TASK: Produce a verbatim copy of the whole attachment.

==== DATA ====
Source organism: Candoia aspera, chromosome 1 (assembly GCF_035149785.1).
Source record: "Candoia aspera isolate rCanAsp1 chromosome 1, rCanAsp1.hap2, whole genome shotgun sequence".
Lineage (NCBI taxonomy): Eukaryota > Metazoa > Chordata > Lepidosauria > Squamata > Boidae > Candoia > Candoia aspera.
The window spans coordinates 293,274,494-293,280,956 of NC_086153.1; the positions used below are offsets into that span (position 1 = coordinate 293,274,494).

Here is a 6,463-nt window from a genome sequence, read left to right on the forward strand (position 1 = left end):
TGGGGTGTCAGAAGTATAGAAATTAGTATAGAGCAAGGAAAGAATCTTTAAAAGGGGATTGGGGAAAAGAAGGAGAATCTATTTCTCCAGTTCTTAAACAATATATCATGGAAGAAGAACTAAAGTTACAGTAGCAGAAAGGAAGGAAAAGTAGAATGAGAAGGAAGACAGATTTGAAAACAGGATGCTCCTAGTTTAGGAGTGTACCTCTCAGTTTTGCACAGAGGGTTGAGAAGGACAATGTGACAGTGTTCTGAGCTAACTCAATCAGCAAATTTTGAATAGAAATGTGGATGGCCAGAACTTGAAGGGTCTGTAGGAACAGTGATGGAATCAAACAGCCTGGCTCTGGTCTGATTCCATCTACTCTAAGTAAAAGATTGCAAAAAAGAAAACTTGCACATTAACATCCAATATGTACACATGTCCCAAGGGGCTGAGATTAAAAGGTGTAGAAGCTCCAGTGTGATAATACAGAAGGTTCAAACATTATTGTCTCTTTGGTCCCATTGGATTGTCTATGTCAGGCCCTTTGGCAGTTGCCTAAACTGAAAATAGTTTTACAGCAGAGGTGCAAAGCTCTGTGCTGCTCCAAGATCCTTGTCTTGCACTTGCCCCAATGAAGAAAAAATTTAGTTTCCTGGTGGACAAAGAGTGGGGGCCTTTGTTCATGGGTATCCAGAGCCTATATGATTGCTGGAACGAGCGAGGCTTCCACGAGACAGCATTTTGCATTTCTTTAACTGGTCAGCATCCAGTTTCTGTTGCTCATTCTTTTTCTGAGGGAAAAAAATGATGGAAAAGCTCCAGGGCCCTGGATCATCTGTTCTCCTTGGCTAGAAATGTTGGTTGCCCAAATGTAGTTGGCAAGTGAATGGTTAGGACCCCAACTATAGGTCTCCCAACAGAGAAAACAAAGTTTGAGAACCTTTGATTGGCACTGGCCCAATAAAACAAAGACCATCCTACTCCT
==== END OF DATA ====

Source organism: Candoia aspera, chromosome 1 (assembly GCF_035149785.1).
Source record: "Candoia aspera isolate rCanAsp1 chromosome 1, rCanAsp1.hap2, whole genome shotgun sequence".
Lineage (NCBI taxonomy): Eukaryota > Metazoa > Chordata > Lepidosauria > Squamata > Boidae > Candoia > Candoia aspera.
The window spans coordinates 293,274,494-293,280,956 of NC_086153.1; the positions used below are offsets into that span (position 1 = coordinate 293,274,494).

Here is a 6,463-nt window from a genome sequence, read left to right on the forward strand (position 1 = left end):
TGGGGTGTCAGAAGTATAGAAATTAGTATAGAGCAAGGAAAGAATCTTTAAAAGGGGATTGGGGAAAAGAAGGAGAATCTATTTCTCCAGTTCTTAAACAATATATCATGGAAGAAGAACTAAAGTTACAGTAGCAGAAAGGAAGGAAAAGTAGAATGAGAAGGAAGACAGATTTGAAAACAGGATGCTCCTAGTTTAGGAGTGTACCTCTCAGTTTTGCACAGAGGGTTGAGAAGGACAATGTGACAGTGTTCTGAGCTAACTCAATCAGCAAATTTTGAATAGAAATGTGGATGGCCAGAACTTGAAGGGTCTGTAGGAACAGTGATGGAATCAAACAGCCTGGCTCTGGTCTGATTCCATCTACTCTAAGTAAAAGATTGCAAAAAAGAAAACTTGCACATTAACATCCAATATGTACACATGTCCCAAGGGGCTGAGATTAAAAGGTGTAGAAGCTCCAGTGTGATAATACAGAAGGTTCAAACATTATTGTCTCTTTGGTCCCATTGGATTGTCTATGTCAGGCCCTTTGGCAGTTGCCTAAACTGAAAATAGTTTTACAGCAGAGGTGCAAAGCTCTGTGCTGCTCCAAGATCCTTGTCTTGCACTTGCCCCAATGAAGAAAAAATTTAGTTTCCTGGTGGACAAAGAGTGGGGGCCTTTGTTCATGGGTATCCAGAGCCTATATGATTGCTGGAACGAGCGAGGCTTCCACGAGACAGCATTTTGCATTTCTTTAACTGGTCAGCATCCAGTTTCTGTTGCTCATTCTTTTTCTGAGGGAAAAAAATGATGGAAAAGCTCCAGGGCCCTGGATCATCTGTTCTCCTTGGCTAGAAATGTTGGTTGCCCAAATGTAGTTGGCAAGTGAATGGTTAGGACCCCAACTATAGGTCTCCCAACAGAGAAAACAAAGTTTGAGAACCTTTGATTGGCACTGGCCCAATAAAACAAAGACCATCCTACTCCT